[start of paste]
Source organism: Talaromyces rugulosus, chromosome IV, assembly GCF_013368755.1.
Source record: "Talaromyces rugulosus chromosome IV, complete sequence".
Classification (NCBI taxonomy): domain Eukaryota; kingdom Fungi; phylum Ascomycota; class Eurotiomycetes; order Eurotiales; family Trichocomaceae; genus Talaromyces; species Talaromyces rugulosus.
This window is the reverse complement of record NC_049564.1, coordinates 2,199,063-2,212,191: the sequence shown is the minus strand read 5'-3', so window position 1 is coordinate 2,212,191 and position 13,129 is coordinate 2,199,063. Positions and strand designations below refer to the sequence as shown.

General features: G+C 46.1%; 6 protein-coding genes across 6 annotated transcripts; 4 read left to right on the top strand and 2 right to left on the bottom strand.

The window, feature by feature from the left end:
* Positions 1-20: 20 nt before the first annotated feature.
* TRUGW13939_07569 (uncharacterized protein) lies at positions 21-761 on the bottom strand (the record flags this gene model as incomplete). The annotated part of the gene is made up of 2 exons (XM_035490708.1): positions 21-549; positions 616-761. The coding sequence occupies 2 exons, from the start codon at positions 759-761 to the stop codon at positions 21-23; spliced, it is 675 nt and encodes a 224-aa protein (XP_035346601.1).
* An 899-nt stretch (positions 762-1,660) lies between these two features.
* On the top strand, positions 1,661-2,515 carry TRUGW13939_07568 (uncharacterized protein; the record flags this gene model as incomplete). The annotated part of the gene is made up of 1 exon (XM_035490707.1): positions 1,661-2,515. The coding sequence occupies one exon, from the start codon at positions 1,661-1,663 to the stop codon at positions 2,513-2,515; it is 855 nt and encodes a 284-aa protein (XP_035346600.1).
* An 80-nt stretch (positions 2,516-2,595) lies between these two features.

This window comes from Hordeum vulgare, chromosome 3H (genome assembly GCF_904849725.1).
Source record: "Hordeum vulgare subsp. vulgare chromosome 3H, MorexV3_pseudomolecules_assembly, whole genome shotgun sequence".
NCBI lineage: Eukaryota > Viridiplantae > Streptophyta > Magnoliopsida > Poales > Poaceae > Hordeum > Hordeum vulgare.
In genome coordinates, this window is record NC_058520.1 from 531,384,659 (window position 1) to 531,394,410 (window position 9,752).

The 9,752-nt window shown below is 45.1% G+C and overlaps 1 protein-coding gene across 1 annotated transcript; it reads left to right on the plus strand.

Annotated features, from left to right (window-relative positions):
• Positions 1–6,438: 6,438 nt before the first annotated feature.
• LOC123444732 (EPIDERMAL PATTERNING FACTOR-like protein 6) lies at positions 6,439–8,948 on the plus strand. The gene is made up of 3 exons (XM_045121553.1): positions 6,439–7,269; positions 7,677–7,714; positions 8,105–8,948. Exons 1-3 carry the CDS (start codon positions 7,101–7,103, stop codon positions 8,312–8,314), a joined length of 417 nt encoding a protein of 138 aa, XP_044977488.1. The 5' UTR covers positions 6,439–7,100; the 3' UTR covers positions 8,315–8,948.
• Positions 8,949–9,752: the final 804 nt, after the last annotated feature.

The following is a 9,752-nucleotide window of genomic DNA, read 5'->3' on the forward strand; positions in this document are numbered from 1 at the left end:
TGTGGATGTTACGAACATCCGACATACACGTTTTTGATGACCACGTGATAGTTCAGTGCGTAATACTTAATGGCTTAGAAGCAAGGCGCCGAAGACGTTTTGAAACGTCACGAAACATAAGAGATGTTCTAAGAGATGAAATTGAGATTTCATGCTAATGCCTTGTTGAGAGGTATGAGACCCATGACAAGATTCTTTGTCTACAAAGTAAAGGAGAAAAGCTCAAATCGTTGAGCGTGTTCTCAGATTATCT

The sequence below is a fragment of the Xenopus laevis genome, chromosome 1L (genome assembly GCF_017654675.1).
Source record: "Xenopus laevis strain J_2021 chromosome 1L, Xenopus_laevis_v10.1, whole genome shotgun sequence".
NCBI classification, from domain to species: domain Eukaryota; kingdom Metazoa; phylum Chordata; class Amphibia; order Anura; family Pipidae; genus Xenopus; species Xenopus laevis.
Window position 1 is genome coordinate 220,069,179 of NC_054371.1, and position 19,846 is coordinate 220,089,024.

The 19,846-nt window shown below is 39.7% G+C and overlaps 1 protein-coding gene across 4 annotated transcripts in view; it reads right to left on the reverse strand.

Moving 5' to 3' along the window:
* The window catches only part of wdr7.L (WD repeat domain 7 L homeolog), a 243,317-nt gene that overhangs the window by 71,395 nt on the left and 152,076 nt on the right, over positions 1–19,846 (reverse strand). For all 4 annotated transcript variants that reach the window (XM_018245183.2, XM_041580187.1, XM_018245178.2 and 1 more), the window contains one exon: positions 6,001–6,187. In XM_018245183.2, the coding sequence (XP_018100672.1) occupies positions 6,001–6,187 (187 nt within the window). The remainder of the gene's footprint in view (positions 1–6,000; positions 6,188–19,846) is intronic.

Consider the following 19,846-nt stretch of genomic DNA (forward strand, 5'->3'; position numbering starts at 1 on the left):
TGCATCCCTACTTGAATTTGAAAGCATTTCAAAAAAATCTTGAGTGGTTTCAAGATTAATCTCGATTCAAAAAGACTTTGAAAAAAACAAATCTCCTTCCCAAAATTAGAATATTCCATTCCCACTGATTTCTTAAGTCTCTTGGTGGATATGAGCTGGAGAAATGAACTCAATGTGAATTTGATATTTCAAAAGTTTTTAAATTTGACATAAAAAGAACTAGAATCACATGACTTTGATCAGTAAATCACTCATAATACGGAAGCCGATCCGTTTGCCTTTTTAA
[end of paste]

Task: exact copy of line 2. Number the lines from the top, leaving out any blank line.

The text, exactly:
Source record: "Talaromyces rugulosus chromosome IV, complete sequence".